Edward P. Jones wins prestigious National Book Critics Circle award

— Edward P. Jones, winner of this year's National Book Critics Circle fiction prize, took 10 years to write his novel and felt so embarrassed about the delay that when he finally finished he couldn't bear to tell his agent, Eric Simonoff, on the phone.

Instead, he sent a letter to Simonoff, who duly left a complimentary message -- a sign of much praise to come -- on Jones' answering machine.

"I still have that message," Jones said Thursday as he accepted his award for "The Known World," the story of a black slave owner and the plantation's collapse after his death.

Other awards Thursday went to Paul Hendrickson's "Sons of Mississippi: A Story of Race and Its Legacy" for general nonfiction and William Taubman's "Khrushchev: The Man and His Era," for biography-autobiography. Rebecca Solnit's "River of Shadows," a study of high-speed photography and other 19th-century technology, won in the criticism category, and Susan Stewart's "Columbarium" was cited for poetry.

Studs Terkel, 91, the oral historian and self-described champion of the "uncelebrated," received a lifetime achievement prize. "I feel redeemed tonight, and I haven't seen Mel Gibson's film yet," joked Terkel, referring to "The Passion of the Christ."

Jones, 53, won the PEN/Hemingway Award in 1993 and was a finalist for the National Book Award for his first book, "Lost in the City," a collection of short stories about life in 1950s-1970s Washington, where Jones grew up. "The Known World," was a finalist last fall for the National Book Awards and is now in its eighth printing, with 100,000 copies in print.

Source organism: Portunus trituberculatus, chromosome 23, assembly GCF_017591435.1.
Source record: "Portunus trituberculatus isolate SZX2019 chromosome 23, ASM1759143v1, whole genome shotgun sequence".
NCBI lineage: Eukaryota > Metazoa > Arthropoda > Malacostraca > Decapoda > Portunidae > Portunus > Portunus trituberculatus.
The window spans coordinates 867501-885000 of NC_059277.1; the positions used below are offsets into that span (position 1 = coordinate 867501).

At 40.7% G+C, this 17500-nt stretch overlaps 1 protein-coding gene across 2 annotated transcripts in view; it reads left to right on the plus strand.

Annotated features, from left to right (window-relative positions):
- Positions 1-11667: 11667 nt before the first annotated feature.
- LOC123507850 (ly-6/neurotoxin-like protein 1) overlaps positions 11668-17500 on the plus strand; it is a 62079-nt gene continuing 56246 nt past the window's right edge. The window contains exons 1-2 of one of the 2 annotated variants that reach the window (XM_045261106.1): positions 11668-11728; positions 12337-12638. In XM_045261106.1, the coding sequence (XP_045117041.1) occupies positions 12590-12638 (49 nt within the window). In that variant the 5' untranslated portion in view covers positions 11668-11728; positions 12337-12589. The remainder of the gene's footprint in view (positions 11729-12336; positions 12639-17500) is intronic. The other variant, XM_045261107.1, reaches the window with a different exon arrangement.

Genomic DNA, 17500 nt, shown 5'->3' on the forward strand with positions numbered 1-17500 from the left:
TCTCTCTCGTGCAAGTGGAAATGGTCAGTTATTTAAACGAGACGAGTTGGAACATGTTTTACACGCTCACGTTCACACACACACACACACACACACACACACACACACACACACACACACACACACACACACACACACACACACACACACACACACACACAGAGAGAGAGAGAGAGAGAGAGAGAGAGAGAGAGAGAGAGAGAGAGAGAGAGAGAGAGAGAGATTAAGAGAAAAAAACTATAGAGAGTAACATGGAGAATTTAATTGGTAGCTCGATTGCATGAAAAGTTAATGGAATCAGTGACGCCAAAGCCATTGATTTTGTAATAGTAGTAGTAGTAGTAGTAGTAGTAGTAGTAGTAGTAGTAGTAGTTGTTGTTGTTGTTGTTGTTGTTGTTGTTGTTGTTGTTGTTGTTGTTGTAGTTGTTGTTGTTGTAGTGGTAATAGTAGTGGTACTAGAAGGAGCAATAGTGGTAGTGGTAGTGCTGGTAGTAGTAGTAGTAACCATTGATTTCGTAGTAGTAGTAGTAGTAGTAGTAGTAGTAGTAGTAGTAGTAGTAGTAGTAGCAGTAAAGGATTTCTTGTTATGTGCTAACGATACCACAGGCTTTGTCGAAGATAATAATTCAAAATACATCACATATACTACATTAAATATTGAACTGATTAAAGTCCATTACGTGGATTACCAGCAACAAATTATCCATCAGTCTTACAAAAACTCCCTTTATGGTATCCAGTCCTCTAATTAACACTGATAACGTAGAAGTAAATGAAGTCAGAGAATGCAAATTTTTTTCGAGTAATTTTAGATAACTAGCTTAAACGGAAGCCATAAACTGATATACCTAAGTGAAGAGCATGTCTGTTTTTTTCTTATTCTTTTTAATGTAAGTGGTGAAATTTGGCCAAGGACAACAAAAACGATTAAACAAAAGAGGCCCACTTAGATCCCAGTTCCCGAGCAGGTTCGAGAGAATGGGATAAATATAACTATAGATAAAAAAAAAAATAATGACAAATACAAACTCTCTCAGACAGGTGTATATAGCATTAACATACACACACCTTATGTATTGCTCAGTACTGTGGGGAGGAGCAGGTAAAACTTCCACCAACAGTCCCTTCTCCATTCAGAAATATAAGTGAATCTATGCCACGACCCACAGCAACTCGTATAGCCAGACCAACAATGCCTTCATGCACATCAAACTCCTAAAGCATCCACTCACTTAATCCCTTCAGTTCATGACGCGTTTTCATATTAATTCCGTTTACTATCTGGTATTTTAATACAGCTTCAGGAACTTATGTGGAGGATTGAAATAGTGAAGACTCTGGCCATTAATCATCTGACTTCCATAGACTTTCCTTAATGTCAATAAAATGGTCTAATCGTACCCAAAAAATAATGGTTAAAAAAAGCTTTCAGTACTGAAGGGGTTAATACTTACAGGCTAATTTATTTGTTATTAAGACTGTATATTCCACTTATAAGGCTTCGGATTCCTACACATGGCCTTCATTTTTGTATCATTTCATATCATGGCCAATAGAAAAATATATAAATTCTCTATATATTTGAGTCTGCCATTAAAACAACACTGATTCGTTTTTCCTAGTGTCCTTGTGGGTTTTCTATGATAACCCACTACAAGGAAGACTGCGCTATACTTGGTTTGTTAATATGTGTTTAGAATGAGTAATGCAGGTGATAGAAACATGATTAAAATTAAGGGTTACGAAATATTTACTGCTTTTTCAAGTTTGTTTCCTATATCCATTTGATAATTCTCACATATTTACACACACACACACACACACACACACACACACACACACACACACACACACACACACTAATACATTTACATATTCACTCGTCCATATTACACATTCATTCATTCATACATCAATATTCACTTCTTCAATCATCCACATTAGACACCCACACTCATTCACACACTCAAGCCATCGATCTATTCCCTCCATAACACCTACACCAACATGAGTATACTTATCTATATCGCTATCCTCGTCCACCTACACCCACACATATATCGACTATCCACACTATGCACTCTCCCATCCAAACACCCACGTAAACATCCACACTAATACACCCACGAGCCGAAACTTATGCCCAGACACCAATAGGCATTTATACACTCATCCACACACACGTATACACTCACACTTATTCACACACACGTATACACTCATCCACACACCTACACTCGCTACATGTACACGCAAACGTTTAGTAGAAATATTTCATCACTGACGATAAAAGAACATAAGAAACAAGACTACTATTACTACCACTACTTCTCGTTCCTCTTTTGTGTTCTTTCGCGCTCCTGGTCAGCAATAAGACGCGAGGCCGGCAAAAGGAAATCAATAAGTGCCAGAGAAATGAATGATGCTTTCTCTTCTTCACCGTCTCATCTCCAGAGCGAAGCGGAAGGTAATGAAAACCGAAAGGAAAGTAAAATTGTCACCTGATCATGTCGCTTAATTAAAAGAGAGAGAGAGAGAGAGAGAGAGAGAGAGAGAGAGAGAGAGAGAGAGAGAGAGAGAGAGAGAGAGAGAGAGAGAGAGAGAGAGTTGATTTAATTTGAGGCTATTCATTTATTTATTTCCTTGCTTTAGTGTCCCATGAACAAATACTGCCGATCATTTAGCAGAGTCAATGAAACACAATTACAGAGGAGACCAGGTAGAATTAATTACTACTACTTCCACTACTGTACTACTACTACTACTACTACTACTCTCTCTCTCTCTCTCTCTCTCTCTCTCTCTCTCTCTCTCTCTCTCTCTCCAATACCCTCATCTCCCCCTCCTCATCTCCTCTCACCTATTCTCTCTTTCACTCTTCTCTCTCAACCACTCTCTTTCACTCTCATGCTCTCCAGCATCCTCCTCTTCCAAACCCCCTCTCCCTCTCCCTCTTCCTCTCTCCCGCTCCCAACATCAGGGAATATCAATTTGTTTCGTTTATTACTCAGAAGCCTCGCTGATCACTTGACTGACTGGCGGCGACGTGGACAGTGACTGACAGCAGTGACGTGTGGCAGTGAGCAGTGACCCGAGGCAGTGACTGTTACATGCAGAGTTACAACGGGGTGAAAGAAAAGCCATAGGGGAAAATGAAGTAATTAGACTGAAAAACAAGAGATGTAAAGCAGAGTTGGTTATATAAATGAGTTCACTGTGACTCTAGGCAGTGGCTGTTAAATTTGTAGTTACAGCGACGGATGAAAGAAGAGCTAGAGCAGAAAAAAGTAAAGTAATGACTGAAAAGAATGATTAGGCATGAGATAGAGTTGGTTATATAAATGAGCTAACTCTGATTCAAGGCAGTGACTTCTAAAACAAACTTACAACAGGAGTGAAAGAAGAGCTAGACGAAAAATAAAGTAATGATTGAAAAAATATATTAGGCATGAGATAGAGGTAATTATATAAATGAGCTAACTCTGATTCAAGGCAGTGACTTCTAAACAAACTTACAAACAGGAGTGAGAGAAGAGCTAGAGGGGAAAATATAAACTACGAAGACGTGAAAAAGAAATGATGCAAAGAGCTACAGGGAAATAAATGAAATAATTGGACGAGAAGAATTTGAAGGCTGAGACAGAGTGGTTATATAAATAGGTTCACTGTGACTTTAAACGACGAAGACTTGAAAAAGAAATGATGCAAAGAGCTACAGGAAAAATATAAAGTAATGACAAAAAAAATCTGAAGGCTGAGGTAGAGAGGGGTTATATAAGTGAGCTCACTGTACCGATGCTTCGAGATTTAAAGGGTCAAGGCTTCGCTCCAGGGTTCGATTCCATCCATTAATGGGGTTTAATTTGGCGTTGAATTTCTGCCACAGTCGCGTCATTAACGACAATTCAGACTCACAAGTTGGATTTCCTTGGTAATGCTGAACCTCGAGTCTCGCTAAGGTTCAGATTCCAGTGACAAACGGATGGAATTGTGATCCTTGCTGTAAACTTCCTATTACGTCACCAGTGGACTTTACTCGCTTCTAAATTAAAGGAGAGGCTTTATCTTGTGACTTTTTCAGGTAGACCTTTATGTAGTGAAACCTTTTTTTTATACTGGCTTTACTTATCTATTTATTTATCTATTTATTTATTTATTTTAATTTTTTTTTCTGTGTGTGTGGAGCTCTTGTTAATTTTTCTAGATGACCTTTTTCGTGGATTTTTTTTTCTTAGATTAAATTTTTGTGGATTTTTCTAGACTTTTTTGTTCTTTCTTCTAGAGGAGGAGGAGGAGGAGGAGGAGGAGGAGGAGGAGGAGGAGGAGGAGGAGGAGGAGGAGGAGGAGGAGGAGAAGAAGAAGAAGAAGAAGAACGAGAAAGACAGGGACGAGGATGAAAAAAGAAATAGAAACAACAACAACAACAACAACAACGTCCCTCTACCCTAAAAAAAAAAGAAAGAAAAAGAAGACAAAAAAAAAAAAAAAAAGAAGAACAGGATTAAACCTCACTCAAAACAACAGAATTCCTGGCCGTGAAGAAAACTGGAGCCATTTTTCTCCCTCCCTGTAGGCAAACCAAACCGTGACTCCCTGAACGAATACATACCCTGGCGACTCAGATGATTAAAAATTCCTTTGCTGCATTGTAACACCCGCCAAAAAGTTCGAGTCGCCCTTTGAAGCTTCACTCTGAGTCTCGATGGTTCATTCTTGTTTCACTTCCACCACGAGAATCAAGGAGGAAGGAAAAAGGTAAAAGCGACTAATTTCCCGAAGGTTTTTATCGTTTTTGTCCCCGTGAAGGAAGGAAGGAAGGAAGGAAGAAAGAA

But the author, a former proofreader for the trade magazine Tax Notes, took years to get going on his novel. He acknowledges being a slow worker who doesn't like writing anything until he has the story constructed in his mind. He also had a computer incompatible with other online systems.

"There were days I decided I wasn't in the mood, so I just put it off," he told The Associated Press last fall.

Monica Ali's "Brick Lane," Caryl Phillips' "A Distant Shore," Richard Powers' "The Time of Our Singing" and Tobias Wolff's "Old School" were the other fiction nominees.

Finalists in nonfiction categories included William T. Vollman's seven-volume, 3,300-page "Rising Up and Rising Down" and Susan Sontag's "Regarding the Pain of Others." Sontag's book is a partial refutation of her influential "On Photography," which won an NBCC award in 1978 and contended that repeated exposure to images of violence and suffering numb our emotions.

The National Book Critics Circle, founded in 1974, is a not-for-profit organization of about 750 book editors and critics. The NBCC awards are prestigious, if not profitable, offering no cash prizes.


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